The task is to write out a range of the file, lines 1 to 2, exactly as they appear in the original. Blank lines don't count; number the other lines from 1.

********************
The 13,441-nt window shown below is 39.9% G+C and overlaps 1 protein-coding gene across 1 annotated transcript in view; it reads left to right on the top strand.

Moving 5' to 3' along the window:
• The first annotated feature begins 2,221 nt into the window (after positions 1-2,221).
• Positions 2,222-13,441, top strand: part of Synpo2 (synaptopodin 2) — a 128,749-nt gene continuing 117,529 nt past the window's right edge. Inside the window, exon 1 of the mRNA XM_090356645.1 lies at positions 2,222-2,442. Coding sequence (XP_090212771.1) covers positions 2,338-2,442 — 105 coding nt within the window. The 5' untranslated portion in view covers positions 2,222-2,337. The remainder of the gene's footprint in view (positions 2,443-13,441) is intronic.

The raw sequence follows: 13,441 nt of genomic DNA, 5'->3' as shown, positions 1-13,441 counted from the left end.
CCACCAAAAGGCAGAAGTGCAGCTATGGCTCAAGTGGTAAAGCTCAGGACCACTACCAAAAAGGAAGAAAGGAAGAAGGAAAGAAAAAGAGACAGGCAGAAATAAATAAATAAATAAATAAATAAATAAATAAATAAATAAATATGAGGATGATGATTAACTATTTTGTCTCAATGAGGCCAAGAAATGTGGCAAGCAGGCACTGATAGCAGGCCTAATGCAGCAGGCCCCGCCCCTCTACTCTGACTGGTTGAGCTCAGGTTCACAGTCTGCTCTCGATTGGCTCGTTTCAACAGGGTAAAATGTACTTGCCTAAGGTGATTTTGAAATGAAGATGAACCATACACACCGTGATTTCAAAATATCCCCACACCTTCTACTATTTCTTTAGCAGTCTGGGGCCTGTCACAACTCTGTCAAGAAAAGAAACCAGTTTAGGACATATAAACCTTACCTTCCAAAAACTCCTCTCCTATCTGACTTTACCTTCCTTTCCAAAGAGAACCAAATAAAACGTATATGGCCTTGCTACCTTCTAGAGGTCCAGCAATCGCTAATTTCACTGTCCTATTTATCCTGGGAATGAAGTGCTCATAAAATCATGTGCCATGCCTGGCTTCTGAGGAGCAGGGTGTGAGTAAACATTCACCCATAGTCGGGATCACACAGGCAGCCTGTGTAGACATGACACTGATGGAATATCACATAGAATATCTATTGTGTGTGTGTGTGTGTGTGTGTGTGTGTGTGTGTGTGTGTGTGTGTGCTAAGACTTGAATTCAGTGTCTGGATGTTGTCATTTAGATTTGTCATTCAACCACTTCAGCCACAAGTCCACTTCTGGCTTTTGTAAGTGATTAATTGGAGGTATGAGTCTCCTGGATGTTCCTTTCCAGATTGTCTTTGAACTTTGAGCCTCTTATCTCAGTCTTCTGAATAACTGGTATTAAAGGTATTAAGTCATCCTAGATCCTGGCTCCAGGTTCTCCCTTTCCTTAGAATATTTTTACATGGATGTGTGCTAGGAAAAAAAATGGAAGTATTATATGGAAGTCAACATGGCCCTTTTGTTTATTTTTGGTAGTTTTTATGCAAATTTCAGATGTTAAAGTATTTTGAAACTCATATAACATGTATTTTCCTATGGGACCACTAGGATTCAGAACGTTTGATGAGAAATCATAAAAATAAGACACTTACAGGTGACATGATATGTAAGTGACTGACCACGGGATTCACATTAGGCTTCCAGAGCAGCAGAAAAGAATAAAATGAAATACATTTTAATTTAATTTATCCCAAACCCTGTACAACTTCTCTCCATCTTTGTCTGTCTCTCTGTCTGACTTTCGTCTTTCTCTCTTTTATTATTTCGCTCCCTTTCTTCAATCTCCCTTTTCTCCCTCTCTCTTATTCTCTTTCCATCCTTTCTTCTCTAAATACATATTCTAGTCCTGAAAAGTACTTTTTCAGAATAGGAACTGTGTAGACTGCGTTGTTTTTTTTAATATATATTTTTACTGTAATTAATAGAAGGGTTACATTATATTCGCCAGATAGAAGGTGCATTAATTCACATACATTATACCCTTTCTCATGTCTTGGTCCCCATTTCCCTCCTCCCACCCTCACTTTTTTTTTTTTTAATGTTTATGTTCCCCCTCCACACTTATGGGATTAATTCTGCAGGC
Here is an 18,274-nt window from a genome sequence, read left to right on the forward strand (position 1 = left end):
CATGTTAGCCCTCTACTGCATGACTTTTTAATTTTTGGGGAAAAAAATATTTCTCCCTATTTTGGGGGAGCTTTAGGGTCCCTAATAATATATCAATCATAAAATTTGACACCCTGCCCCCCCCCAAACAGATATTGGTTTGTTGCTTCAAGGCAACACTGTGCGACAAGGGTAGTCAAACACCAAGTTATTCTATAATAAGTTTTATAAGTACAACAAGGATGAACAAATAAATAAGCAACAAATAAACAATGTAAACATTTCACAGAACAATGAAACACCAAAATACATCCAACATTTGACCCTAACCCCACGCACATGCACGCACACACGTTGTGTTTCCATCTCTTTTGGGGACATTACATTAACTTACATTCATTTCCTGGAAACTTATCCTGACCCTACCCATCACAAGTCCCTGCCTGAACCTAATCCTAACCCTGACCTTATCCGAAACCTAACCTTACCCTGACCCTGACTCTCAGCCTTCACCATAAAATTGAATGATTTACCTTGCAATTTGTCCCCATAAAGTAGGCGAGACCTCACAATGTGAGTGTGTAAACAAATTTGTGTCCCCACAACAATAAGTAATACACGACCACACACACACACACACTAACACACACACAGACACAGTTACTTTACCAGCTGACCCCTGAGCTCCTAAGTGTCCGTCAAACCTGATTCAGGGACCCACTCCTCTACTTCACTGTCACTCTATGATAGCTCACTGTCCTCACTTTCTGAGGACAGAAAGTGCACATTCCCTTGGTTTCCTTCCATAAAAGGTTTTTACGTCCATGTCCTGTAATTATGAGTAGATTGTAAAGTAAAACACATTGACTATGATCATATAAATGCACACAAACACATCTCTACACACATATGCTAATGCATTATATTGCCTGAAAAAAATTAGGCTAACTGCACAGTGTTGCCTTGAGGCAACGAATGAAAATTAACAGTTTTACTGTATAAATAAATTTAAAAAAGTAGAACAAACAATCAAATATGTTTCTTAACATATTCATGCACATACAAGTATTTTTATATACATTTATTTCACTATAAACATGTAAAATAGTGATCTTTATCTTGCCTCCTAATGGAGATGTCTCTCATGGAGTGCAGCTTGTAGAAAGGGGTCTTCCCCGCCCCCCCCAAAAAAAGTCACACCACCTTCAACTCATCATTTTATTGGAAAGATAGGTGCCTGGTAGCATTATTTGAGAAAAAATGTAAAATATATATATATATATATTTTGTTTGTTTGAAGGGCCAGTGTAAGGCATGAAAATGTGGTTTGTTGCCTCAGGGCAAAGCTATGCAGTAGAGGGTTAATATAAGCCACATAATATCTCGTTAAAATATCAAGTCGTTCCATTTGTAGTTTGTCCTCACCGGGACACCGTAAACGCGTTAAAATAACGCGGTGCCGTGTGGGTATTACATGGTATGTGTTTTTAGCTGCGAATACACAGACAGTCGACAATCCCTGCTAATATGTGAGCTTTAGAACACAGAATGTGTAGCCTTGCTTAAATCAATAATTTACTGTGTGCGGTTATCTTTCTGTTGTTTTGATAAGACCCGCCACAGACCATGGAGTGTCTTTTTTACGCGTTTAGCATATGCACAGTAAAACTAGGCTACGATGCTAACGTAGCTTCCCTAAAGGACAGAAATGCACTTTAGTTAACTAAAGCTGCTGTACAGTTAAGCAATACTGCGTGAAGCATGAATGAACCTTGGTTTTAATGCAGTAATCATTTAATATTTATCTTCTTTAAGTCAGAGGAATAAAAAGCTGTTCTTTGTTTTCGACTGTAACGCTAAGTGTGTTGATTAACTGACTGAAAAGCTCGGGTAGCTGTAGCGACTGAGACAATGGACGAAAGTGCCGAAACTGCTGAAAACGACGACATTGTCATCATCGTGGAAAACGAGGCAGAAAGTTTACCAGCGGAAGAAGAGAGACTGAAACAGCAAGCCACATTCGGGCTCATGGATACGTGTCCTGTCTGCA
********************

The 13,441-nt window shown below is 39.9% G+C and overlaps 1 protein-coding gene across 1 annotated transcript in view; it reads left to right on the top strand.

Moving 5' to 3' along the window: